During one of the first meetings, we had the bureaucracy in, and they referred to it extensive consultation. Some of the questions we asked were on who was consulted.
I come from the Lac La Biche area, where we have the Kikino and Buffalo Lake Métis settlements, so I knew that wasn't true. That was a challenge for me.
Another thing is it's opportunity. This municipality in Alberta is over 80% indigenous, whether first nations or Métis. There is a whole group of people who missed an opportunity to describe their uniqueness. I know Buffalo Lake very well, and in their language they have some Ukrainian words, because that's a Ukrainian settlement. Every settlement has a slightly different twist. We can't really say we did a good job of consulting, because we didn't do any, at least in my opinion.
From your perspective, what would you like to see in this legislation? Obviously I prefer the grassroots. The bureaucracy will just spend money consulting too many others, and the people who actually need it will not get anything, or very little.
How would you like the government to proceed as far as the funding model goes, with grassroots-driven funding or the bureaucracy telling you what you're going to get?
I want to thank everyone.
All the committee members received an email yesterday from the Coalition for Culture and Media asking that the committee undertake the comparative study on similar legislation concerning broadcasting and telecommunications in other jurisdictions and on recent reforms in those areas, and that the committee make recommendations and report its findings to the House.
The coalition is very clearly referring here to all the changes we're experiencing with regard to the web giants, Canadian and Quebec content, or even the programming of various networks such as the APTN. This diversity is at risk because funding is scarce, market shares are declining and the regulations aren't consistent. We want to ensure that everyone can contribute. The motion, which was introduced over a year ago, seeks to reaffirm that one of the most effective ways to form an opinion on the issue is to look at what's happening in other countries. I've given you a written copy of the motion.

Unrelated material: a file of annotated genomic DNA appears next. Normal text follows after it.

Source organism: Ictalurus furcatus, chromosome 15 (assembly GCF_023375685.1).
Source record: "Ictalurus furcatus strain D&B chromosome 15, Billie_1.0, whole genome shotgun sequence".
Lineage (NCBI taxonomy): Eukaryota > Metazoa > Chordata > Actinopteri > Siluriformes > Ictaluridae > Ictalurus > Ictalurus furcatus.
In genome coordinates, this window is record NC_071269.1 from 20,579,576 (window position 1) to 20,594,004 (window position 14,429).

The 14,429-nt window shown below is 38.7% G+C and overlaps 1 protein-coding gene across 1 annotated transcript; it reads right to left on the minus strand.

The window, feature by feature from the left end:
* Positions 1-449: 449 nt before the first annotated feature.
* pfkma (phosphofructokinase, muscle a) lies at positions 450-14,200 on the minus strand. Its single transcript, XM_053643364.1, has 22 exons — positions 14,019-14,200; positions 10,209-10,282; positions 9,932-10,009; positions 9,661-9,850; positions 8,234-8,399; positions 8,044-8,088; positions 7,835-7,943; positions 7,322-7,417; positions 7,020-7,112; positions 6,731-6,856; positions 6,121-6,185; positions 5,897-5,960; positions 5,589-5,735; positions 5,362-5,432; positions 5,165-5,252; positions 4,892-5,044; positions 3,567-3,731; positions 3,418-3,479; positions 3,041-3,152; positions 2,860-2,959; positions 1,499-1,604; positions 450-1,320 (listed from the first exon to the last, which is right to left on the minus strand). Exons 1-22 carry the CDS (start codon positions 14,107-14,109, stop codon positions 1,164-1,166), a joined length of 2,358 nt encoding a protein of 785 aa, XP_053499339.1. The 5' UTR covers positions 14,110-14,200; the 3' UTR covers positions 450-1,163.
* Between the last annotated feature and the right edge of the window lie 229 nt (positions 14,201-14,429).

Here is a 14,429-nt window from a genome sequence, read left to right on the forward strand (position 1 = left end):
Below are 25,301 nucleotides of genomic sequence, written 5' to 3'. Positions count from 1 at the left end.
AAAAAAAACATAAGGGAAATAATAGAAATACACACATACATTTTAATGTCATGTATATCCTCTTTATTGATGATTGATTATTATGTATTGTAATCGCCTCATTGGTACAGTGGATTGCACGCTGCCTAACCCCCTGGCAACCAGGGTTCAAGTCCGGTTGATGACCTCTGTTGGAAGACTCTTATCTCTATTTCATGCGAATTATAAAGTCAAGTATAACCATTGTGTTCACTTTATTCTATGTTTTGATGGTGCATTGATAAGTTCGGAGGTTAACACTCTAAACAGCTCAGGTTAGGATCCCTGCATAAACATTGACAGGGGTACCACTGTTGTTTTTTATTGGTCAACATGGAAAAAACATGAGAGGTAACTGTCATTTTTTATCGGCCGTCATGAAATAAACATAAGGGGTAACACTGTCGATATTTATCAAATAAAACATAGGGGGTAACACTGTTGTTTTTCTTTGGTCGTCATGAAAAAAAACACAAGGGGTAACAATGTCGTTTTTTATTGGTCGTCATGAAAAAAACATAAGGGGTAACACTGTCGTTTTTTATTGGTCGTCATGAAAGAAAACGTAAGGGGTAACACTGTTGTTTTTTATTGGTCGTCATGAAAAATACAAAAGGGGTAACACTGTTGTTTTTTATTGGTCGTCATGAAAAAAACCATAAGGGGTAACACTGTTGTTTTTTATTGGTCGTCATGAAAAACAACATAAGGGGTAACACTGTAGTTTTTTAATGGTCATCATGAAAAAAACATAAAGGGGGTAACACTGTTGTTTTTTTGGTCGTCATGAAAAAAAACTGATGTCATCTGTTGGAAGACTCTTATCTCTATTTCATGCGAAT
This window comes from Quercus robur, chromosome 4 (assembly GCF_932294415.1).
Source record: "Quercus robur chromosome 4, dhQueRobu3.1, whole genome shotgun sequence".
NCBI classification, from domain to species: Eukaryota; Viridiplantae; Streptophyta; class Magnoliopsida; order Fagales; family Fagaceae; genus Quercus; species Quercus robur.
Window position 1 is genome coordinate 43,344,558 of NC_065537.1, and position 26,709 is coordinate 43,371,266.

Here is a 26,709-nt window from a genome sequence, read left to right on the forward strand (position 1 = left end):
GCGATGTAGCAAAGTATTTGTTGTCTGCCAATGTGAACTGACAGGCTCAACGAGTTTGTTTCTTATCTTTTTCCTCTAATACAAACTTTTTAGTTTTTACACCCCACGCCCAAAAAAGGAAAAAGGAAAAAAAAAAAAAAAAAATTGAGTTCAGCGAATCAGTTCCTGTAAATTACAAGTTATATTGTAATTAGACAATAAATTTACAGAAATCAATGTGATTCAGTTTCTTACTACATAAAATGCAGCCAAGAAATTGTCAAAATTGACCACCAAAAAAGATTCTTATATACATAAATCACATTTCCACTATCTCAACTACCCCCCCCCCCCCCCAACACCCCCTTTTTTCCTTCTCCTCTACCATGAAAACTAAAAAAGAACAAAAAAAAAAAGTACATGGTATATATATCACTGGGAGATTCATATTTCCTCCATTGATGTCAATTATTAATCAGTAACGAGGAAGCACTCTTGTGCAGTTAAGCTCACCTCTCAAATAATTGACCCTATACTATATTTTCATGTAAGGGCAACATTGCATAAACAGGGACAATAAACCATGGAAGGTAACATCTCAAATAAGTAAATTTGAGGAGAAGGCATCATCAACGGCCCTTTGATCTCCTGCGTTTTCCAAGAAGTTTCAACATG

I think that you also have a copy of the email sent by Mr. Clark and Ms. Blais on behalf of the coalition, which represents a huge number of people who have a strong interest in preserving our cultural diversity. On that note, the wording of the motion is very clear and is intended to be as inclusive as possible, while taking into account the fact that the Senate is conducting a study on this issue and that we expect interim measures as soon as possible.
Here is the motion again:
That the Committee, in view of the upcoming review of the Broadcasting Act and the Telecommunications Act, undertake a comparative study on similar legislation concerning broadcasting and telecommunications in other jurisdictions, and on recent reforms in those areas; and that the Committee make recommendations and report its findings to the House.
I want us to vote on this issue, because the study is important. We have a few weeks ahead of us. We should dedicate those weeks to this issue, which was raised by a broad coalition of people who recently met in Toronto and Montreal.